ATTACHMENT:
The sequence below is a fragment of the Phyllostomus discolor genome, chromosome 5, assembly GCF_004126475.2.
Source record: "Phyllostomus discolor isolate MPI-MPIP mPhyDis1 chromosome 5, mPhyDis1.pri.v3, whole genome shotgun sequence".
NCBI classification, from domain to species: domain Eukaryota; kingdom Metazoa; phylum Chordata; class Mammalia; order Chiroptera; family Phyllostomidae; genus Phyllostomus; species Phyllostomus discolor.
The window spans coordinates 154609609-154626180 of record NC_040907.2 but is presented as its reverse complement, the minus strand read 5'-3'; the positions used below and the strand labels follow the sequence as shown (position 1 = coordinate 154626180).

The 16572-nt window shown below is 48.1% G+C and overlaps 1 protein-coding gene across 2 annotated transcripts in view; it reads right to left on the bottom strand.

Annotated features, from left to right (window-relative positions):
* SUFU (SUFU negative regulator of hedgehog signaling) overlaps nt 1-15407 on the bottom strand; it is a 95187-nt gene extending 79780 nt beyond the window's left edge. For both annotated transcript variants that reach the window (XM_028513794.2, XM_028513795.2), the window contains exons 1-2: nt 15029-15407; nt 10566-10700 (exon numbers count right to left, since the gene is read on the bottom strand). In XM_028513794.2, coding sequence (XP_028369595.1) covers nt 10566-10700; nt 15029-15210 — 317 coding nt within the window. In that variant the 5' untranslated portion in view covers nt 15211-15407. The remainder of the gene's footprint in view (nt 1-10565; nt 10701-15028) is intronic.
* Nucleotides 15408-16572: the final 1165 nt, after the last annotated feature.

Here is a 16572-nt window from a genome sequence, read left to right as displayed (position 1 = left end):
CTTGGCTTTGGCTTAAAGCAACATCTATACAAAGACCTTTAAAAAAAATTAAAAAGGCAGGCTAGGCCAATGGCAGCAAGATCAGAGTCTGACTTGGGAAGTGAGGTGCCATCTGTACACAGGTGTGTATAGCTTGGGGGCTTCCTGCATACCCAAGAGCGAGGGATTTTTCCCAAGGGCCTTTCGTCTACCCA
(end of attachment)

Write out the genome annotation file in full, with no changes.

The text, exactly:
The sequence below is a fragment of the Phyllostomus discolor genome, chromosome 5, assembly GCF_004126475.2.
Source record: "Phyllostomus discolor isolate MPI-MPIP mPhyDis1 chromosome 5, mPhyDis1.pri.v3, whole genome shotgun sequence".
NCBI classification, from domain to species: domain Eukaryota; kingdom Metazoa; phylum Chordata; class Mammalia; order Chiroptera; family Phyllostomidae; genus Phyllostomus; species Phyllostomus discolor.
The window spans coordinates 154609609-154626180 of record NC_040907.2 but is presented as its reverse complement, the minus strand read 5'-3'; the positions used below and the strand labels follow the sequence as shown (position 1 = coordinate 154626180).

The 16572-nt window shown below is 48.1% G+C and overlaps 1 protein-coding gene across 2 annotated transcripts in view; it reads right to left on the bottom strand.

Annotated features, from left to right (window-relative positions):
* SUFU (SUFU negative regulator of hedgehog signaling) overlaps nt 1-15407 on the bottom strand; it is a 95187-nt gene extending 79780 nt beyond the window's left edge. For both annotated transcript variants that reach the window (XM_028513794.2, XM_028513795.2), the window contains exons 1-2: nt 15029-15407; nt 10566-10700 (exon numbers count right to left, since the gene is read on the bottom strand). In XM_028513794.2, coding sequence (XP_028369595.1) covers nt 10566-10700; nt 15029-15210 — 317 coding nt within the window. In that variant the 5' untranslated portion in view covers nt 15211-15407. The remainder of the gene's footprint in view (nt 1-10565; nt 10701-15028) is intronic.
* Nucleotides 15408-16572: the final 1165 nt, after the last annotated feature.

Here is a 16572-nt window from a genome sequence, read left to right as displayed (position 1 = left end):
CTTGGCTTTGGCTTAAAGCAACATCTATACAAAGACCTTTAAAAAAAATTAAAAAGGCAGGCTAGGCCAATGGCAGCAAGATCAGAGTCTGACTTGGGAAGTGAGGTGCCATCTGTACACAGGTGTGTATAGCTTGGGGGCTTCCTGCATACCCAAGAGCGAGGGATTTTTCCCAAGGGCCTTTCGTCTACCCA